Europe's role in the Luanda Leaks scandal
Isabel dos Santos, daughter of former president of Angola José Eduardo dos Santos and the richest woman in Africa, is under investigation on charges of nepotism, corruption and money laundering. The entrepreneur's accounts were frozen in December and now further revelations about dubious transactions have come to light in what has been dubbed the Luanda Leaks scandal. European media point to dos Santos' willing partners in Europe as part of the problem.
Crisis country Portugal can't be picky
For Angola's former colonial power Portugal Isabel dos Santos' money came in handy, Público notes:
“No breaking of laws could be proven, but it was not difficult to guess that the origin of the capital violated the transparency criteria required in democratic countries where the rule of law prevails. Isabel dos Santos used this tolerance to buy, sell and strengthen her power and status. ... Isabel dos Santos was a kind of diva in Portuguese business because she had money in a country on the verge of bankruptcy. ... That is the great lesson to be learned from this story with an uncertain ending: the country's financial fragility has opened the doors to all kinds of nightmares. It has once again been proven that a poor country can never be picky.”
Enough of opportunism!
Dutch companies have also been implicated in the scandal. De Volkskrant concludes that once again it is becoming clear that companies, and also states, are only too happy to suppress their sermons for the sake of lucrative business:
“Such cases hardly ever lead to prosecution. Corruption, tax avoidance and human rights violations in foreign economic activities are not a priority for Dutch investigators. Until recently, tax avoidance via Dutch letterbox companies was even considered an important business sector in the Netherlands. This opportunistic approach must end. The dubious businesses keep the spiral of enrichment, corruption and lopsided power relations in poor countries going.”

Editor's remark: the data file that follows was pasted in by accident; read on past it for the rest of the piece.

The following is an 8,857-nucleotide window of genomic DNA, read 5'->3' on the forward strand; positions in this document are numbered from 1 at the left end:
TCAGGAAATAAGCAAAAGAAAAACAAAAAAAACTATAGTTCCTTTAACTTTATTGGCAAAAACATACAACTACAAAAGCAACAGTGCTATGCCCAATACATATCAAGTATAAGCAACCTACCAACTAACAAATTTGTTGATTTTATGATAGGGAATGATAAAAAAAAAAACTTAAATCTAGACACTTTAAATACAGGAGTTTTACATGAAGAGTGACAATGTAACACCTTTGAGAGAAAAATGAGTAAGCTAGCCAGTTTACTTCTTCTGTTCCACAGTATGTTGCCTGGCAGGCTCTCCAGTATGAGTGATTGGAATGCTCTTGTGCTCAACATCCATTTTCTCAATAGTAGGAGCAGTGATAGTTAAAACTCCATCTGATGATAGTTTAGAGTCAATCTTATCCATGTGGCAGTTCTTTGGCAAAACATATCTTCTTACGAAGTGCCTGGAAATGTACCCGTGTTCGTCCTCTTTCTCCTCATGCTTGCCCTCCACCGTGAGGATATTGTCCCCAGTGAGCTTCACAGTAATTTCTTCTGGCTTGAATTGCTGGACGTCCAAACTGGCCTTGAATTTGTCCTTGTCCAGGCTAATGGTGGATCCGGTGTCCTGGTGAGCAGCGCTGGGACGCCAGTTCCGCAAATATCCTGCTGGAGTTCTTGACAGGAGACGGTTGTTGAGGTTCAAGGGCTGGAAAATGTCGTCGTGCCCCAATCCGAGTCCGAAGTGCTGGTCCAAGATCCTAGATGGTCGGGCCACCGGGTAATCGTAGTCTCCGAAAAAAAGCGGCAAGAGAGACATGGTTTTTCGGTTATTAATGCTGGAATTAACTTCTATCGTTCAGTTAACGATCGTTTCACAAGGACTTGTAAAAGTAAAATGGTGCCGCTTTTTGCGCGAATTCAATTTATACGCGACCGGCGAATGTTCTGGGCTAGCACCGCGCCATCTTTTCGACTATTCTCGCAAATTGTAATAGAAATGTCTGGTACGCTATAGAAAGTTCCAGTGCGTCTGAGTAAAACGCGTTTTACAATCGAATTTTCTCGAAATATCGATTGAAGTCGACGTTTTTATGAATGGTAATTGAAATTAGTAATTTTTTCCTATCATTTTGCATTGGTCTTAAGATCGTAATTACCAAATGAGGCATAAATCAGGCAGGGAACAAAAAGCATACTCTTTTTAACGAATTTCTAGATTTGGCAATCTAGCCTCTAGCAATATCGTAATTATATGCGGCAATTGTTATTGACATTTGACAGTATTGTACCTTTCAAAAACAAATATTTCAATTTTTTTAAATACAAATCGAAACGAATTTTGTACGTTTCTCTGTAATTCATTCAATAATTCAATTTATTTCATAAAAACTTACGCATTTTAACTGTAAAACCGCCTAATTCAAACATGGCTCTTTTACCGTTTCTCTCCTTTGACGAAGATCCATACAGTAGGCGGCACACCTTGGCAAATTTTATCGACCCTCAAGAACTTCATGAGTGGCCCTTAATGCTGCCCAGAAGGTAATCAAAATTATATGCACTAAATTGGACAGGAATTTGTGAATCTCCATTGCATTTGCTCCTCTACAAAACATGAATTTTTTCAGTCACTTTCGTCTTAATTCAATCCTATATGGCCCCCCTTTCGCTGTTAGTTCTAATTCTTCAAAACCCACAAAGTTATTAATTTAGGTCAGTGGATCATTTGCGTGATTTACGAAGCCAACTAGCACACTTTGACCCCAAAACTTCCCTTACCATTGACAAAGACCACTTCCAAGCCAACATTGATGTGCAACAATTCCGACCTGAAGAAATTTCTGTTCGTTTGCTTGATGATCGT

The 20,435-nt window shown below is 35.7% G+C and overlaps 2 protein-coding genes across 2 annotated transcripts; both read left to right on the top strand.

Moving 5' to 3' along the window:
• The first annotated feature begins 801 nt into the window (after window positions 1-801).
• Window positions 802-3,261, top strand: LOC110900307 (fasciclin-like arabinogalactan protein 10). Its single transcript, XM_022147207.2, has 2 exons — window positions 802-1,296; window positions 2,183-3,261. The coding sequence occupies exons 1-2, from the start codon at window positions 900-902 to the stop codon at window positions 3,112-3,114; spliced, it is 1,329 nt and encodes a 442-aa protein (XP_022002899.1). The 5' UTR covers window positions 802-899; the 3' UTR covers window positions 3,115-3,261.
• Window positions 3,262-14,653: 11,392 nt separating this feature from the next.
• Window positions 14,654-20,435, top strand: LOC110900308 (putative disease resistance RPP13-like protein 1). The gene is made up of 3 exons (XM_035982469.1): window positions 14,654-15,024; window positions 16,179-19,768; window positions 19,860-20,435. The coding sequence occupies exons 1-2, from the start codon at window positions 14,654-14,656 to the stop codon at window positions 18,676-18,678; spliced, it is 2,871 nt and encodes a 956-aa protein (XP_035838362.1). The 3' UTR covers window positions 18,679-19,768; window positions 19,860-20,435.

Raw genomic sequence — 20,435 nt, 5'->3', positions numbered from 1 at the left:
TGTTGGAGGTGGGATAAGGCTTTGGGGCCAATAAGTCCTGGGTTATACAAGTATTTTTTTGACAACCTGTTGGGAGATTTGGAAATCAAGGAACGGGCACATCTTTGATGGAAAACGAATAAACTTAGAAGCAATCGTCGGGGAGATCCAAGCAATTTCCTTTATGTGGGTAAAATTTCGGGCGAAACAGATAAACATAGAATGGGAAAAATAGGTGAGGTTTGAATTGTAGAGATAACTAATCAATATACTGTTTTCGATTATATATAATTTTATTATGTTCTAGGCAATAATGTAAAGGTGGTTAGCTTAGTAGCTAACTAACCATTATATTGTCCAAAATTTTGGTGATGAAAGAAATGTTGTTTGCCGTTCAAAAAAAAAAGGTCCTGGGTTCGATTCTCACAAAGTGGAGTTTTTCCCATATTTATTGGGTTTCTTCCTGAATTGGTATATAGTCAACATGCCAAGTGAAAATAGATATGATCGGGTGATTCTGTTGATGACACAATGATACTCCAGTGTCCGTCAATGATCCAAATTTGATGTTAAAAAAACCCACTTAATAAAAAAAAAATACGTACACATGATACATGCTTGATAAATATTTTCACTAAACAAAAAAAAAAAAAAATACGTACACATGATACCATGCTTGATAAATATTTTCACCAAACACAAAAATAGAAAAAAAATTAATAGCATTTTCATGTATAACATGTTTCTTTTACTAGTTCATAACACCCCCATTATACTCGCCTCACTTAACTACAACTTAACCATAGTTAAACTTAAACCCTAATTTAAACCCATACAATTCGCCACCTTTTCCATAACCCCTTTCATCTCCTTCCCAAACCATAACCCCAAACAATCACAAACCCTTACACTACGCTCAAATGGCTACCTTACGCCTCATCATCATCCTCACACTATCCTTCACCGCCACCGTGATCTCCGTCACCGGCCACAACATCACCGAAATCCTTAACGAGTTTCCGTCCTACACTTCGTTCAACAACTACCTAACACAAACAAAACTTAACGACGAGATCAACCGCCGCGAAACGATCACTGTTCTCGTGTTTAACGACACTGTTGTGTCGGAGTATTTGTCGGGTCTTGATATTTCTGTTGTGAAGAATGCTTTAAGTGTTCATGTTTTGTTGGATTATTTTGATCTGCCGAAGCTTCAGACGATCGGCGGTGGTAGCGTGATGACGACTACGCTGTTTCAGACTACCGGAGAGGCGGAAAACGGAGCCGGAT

Europe must side with the poor
Europe always talks about standing up for Africa's young people but it continues to support the continent's dictators, the Süddeutsche Zeitung criticises:
“Yes, German banks secure exports. However, when a German state bank indirectly gives the president's daughter Isabel dos Santos a loan [as the export development bank KfW Ipex did for the purchase of brewing equipment from Bavaria], this runs counter to everything German foreign policy stands for. And the International Monetary Fund is no better. It has just granted a loan to Equatorial Guinea, the most perverted kleptocracy on the continent. That amounts to funding the looting of the country by a decades-old ruling dynasty, which is building six-lane motorways in the capital to race around in luxury cars while the rest of the country's citizens starve. Europe must side with the hungry.”
A sadly banal affair
The Luanda Leaks only confirm the obvious, says Polityka:
“If the reporters are right, the story is painfully banal. This is not the first and probably not the last time that the dictator of a country rich in natural resources - in this case oil and diamonds - arranges things so that the proceeds from the exploitation of simple citizens flow into the accounts of the autocratic family. ... To be honest, it doesn't take dozens of investigative reporters to realise that something is wrong when the daughter of the president of a poor country is extremely rich and most of her compatriots are poor; poor in the African version, without social support.”